KANSAS CITY — Sales of existing homes in the Midwest fell 10 percent in April from a year ago as the uncertain economy kept all but first-time home buyers and steely investors on the sidelines.
The median sales price of an existing home in the 12-state region declined almost 12 percent to $138,800, the National Association of Realtors said Wednesday. The numbers show the twin effects of a customer pool dominated by low-cost buyers and distressed property sales that continue to drag down prices.
On a national, non-seasonally adjusted basis, existing home sales dropped 4.6 percent from April of last year, while the median sales price slid more than 15 percent to $170,200, the Realtors reported.
The Midwest didn't see the ballooning home prices during the real estate boom, but the region is being hammered by layoffs in the auto industry. Sales of previously occupied homes fell in 10 of 12 major Midwestern states tracked in The Associated Press-Re/Max Monthly Housing Report, also released Wednesday.
The survey includes all home sales recorded in the metropolitan statistical area by all local agents, regardless of company affiliation.
Median sale prices sagged in 11 of the 12 markets with only Fargo, N.D., busting the trend. There, the median price rose 1.4 percent to $140,500 while sales dropped about 26 percent, according to the AP-Re/Max report.
Wichita, Kan., experienced the biggest sales drop of the region, declining 26 percent, the AP-Re/Max report showed, although the median home price stayed virtually flat, declining just 2 percent to $120,000.
Tim Holt, a real estate agent with Realty Executives of Wichita, said he's seen an increase in calls from potential buyers, many attracted by an $8,000 federal tax credit for first-time buyers.
"That's going to have a trickle-down effect because people selling their homes to (first-time buyers) will be buying other homes," Holt said.
Dan Vick, a Kansas City real estate agent, said he believes the influence of first-time homebuyers will strengthen later this summer as renters begin getting out from their leases and will be ready to buy.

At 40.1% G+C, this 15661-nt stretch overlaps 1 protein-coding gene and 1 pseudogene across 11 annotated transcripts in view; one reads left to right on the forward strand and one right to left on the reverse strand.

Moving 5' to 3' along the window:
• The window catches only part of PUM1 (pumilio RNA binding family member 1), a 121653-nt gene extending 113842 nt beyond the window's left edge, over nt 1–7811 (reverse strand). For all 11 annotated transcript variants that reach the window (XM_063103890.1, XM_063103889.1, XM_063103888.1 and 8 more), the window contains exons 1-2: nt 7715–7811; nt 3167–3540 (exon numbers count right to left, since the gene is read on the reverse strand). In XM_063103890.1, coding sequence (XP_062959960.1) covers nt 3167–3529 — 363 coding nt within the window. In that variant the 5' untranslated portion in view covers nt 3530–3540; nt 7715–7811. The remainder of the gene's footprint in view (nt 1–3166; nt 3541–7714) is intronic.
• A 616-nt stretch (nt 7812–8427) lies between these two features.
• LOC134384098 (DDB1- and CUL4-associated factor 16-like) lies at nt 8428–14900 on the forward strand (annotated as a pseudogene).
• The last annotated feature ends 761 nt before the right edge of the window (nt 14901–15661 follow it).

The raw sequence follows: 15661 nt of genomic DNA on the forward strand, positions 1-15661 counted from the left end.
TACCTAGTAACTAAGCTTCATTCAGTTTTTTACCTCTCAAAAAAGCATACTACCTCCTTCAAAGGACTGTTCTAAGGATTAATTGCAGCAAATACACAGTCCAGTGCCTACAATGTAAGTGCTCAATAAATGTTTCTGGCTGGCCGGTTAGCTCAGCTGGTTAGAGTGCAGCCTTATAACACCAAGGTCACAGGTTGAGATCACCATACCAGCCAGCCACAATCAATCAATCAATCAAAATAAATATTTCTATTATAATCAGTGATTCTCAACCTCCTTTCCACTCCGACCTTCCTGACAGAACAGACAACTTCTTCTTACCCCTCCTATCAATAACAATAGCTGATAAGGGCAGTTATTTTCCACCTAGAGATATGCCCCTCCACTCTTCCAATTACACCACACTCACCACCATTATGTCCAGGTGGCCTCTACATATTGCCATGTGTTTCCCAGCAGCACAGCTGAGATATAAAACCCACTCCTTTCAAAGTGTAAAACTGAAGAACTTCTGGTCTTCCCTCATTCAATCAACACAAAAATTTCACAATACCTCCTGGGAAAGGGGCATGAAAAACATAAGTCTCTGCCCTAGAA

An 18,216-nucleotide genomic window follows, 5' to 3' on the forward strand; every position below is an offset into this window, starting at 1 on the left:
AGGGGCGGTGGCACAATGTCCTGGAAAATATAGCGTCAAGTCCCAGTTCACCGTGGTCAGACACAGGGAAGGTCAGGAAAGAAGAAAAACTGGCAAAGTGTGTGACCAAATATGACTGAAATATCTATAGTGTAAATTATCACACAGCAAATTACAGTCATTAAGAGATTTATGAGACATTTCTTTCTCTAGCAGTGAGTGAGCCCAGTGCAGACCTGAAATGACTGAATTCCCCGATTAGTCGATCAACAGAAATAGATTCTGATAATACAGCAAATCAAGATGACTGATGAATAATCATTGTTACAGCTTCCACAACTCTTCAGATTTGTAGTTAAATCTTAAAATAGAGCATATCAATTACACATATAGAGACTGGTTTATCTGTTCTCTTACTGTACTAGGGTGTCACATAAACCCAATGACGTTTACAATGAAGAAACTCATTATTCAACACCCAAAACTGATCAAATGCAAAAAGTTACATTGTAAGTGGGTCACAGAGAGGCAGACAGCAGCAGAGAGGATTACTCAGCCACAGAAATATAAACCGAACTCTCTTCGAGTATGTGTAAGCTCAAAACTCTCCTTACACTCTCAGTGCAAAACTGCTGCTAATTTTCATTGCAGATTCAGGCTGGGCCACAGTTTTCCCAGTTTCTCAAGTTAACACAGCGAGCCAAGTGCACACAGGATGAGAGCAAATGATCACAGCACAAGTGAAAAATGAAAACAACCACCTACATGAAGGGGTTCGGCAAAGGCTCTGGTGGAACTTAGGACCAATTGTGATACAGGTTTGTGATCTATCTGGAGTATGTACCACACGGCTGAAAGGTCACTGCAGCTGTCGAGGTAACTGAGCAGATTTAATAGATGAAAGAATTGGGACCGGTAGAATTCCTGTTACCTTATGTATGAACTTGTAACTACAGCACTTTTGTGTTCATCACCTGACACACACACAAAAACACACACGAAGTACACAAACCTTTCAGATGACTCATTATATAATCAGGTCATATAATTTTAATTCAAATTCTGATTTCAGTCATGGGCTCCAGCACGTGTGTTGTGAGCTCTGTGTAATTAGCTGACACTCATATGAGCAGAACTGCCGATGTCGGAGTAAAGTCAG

Home sales in Kansas City declined almost 22 percent in April from a year ago while the median sale price dipped 5 percent to $138,000.
"In my opinion, we probably bottomed out three months ago and didn't know it because we're cranking right along now and I see every month us getting stronger," said Vick with Re/Max of Kansas City.
He said financing continues to be a problem as stiffer loan requirements are tripping up otherwise sterling customers. For example, he pointed to a doctor who is moving into town to buy a successful practice.
"It used to be, you had a guy coming out of med school, you could get him a loan in a heartbeat," Vick said. "Today, because he doesn't have a two-year history of owning his own business, we've been having difficulty getting him financed."
In Des Moines, Iowa, home sales fell 25 percent last month and the median home price declined almost 13 percent to $150,630.
Susan Webster with Coldwell Banker Mid-America Group said the path toward recovery is going slower, but she's still fielding more calls from new buyers and investors who think the worst of the economic slowdown has passed.
She said, however, that some buyers are making low-ball offers on distressed properties with visions of a quick turnaround.
"I call it the HDTV syndrome," Webster said. "They watch (home improvement shows) and think it's a dance in the park and you're an idiot if you don't buy a fixer-upper, spray paint it, put in a new carpet and then make a quick $100,000. So you have these really unreasonable expectations."
Detroit and Minneapolis were the two gainers in the region for sales, increasing about 6 percent and 3 percent, respectively, in April, according to the AP-Re/Max report.
But those extra sales were fueled mostly by plunging prices. The median sales price in Minneapolis fell by almost one quarter to $154,449 last month, while the sales price in Detroit fell 52 percent to $42,000 — the largest drop in the nation.
John Marker, a real estate agent with Keller Williams in Detroit, said he doesn't think the market has hit bottom yet, especially with automaker Chrysler in bankruptcy and General Motors likely headed in the same direction.
"Once we do hit bottom we will ride along without much appreciation for awhile," Marker said. "It could be a few years before we see prices start to go back up. But a lot rides on what happens with our auto industry."